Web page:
NL Central Spring Training Preview: Milwaukee Brewers

Beloved Brewers broadcaster Bob Uecker once said that “I lead the league in ‘go get ‘em next time’.” Milwaukee fans need to have that mentality after last season’s disappointing fourth-place finish The well-balanced lineup, that in 2012 had led the National League in runs, home runs, and stolen bases, capsized. Milwaukee’s starting pitchers had the worst E.R.A. in the division, making last season one to forget.

Yet there is reason for Brewers fans to be optimistic as spring training begins this Saturday, and not only because they can fantasize about the 81 degree temperatures at camp in Phoenix. Rather, the lineup seems a safe bet to resemble the 2012 juggernaut more than last season’s monstrosity. If third baseman Aramis Ramirez can stay healthy- admittedly no sure thing for the 35 year old- he would provide productive protection for Ryan Braun and the MVP candidate Carlos Gomez. Beyond the big names, the Brewers lineup has young players that have the potential to break out. Scooter Gennet was impressive in his audition last year, and will work to win the second base job away from the overpriced Rickie Weeks. Outfielder Khris Davis, 26 years old, showed such power towards the end of last season that Milwaukee felt comfortable trading away Norichika Aoki, thereby anointing Davis as the starting left-fielder. Despite a high strikeout rate, Davis is a sleeper candidate to be a slugging threat in the middle of the order.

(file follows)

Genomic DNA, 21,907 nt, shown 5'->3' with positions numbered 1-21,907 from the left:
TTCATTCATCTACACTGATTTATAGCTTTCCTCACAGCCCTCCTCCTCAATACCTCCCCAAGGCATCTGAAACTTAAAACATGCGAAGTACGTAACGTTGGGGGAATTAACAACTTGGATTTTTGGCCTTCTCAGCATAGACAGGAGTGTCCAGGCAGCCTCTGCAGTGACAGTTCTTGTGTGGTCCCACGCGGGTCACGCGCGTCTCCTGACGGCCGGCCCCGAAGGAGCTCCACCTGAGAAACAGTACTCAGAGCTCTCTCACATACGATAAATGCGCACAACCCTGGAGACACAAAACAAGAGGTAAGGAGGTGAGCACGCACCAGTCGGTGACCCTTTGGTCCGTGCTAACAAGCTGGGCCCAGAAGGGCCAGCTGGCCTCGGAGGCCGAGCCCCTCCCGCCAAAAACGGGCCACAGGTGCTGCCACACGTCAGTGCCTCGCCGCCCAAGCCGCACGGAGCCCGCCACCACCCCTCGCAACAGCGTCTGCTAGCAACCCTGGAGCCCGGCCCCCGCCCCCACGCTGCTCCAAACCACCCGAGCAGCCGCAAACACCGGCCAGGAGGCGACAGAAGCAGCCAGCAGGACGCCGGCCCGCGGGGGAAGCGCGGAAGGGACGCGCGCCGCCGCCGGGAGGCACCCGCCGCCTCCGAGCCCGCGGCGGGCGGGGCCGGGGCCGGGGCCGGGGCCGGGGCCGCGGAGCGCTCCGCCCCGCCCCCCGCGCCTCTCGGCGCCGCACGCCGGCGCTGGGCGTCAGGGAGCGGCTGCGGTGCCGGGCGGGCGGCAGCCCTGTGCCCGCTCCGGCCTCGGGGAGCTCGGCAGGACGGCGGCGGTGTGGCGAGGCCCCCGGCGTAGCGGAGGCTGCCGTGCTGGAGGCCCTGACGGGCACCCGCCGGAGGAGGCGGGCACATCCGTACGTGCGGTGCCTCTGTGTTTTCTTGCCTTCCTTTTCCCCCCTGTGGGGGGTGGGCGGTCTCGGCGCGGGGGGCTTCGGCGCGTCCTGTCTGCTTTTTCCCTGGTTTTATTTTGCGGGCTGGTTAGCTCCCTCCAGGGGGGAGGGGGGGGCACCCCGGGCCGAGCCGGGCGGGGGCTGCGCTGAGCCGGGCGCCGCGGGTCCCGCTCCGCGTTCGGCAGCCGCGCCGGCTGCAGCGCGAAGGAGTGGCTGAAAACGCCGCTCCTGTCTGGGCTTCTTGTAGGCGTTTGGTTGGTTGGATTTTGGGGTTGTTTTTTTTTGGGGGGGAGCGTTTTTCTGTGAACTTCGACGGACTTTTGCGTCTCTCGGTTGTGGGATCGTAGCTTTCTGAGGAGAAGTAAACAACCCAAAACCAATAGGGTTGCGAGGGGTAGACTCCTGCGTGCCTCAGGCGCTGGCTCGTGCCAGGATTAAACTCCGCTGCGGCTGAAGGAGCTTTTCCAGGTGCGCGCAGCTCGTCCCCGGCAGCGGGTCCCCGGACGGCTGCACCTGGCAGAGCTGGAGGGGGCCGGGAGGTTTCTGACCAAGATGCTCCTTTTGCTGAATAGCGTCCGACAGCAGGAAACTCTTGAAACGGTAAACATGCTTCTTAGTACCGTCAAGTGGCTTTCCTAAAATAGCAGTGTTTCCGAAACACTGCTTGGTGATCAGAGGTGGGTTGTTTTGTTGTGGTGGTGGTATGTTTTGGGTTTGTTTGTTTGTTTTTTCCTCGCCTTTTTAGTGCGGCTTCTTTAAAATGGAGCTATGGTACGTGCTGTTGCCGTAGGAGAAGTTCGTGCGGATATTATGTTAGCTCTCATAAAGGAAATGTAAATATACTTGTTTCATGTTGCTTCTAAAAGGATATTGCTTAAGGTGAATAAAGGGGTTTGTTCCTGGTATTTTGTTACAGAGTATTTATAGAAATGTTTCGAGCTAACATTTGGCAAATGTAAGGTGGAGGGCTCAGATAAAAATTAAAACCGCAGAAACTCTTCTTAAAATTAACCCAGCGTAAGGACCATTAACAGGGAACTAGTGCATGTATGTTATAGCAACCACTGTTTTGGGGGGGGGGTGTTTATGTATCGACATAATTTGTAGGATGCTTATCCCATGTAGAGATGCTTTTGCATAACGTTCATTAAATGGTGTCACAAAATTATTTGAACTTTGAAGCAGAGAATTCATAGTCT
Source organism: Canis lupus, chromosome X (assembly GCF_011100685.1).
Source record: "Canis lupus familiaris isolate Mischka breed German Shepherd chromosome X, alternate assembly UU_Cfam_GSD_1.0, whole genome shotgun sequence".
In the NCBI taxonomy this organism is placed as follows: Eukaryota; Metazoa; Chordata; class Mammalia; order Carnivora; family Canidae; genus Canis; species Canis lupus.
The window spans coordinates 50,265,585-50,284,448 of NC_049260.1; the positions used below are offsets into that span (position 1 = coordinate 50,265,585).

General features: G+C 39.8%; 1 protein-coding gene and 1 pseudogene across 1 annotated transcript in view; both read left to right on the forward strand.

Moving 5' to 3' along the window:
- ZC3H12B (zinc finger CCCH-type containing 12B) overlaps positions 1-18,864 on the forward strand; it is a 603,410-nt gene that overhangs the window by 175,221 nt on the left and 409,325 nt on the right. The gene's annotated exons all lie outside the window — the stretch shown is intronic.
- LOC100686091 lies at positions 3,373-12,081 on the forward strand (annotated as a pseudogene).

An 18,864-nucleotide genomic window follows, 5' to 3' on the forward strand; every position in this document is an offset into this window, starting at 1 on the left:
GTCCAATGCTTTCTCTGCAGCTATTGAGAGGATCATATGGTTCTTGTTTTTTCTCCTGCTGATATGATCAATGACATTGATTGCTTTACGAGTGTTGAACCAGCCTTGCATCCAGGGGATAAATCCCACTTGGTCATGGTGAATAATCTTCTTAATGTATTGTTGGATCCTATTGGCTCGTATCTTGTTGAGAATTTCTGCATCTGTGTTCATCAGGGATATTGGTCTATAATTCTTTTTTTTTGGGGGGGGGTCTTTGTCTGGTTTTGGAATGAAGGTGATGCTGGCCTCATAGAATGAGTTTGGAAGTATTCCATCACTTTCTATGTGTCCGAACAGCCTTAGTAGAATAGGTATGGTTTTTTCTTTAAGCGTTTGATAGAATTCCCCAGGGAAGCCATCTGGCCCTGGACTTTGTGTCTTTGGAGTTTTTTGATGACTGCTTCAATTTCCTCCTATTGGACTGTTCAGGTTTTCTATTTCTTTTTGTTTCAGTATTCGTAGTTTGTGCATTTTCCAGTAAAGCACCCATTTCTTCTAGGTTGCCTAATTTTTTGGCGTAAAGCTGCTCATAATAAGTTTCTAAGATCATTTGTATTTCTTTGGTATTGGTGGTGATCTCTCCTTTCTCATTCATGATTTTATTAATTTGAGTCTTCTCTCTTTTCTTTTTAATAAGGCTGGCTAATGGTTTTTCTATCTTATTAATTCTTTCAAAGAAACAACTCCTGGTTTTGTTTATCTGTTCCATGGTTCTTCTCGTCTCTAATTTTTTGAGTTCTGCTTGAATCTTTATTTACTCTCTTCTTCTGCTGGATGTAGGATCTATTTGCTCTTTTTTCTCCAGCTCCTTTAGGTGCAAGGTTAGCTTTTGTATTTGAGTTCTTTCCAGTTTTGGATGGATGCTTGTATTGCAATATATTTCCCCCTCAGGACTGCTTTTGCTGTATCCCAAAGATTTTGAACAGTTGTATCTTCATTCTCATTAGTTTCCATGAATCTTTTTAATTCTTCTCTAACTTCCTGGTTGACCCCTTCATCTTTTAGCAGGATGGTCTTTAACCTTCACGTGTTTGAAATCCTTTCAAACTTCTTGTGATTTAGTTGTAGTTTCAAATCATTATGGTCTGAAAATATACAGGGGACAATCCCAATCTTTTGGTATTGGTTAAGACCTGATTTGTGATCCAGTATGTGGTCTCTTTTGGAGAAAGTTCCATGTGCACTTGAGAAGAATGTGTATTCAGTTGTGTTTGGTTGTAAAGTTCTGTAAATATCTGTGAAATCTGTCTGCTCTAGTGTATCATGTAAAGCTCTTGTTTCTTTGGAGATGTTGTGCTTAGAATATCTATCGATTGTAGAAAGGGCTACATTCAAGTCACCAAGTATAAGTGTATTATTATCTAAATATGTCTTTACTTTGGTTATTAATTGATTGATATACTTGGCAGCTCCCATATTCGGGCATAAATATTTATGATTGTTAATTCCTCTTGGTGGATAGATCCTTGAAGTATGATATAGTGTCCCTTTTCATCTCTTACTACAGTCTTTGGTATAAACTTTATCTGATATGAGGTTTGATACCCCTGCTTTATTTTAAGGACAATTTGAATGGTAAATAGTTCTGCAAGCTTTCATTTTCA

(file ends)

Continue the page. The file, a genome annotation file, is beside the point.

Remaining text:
Milwaukee’s pitching also figures to be better than it has been in recent years. The Brewers’ biggest offseason splash, the signing of free-agent SP Matt Garza, gives the club a solid compliment to Kyle Loshe at the front of the rotation. A key to Milwaukee’s rotation is whether last season’s underachievers- namely Yovani Gallardo and Wily Peralta- can rebound. Both are in their mid-20s and both are good ground ball pitchers. Further, advanced sabermetrics indicate that Gallardo’s and Peralta’s numbers last year were somewhat aberrational, making them both good bounce-back candidates. The Milwaukee bullpen quietly was third best in the National League, and Canadian Jim Henderson has solidified his hold on the closer’s job.

The Brewers are trapped in the National League’s lion’s den, the Central Division. While a division title may be a tall order, Milwaukee should expect to contend throughout the summer and to wipe away the taste of last year’s debacle.


By Ben Tannenbaum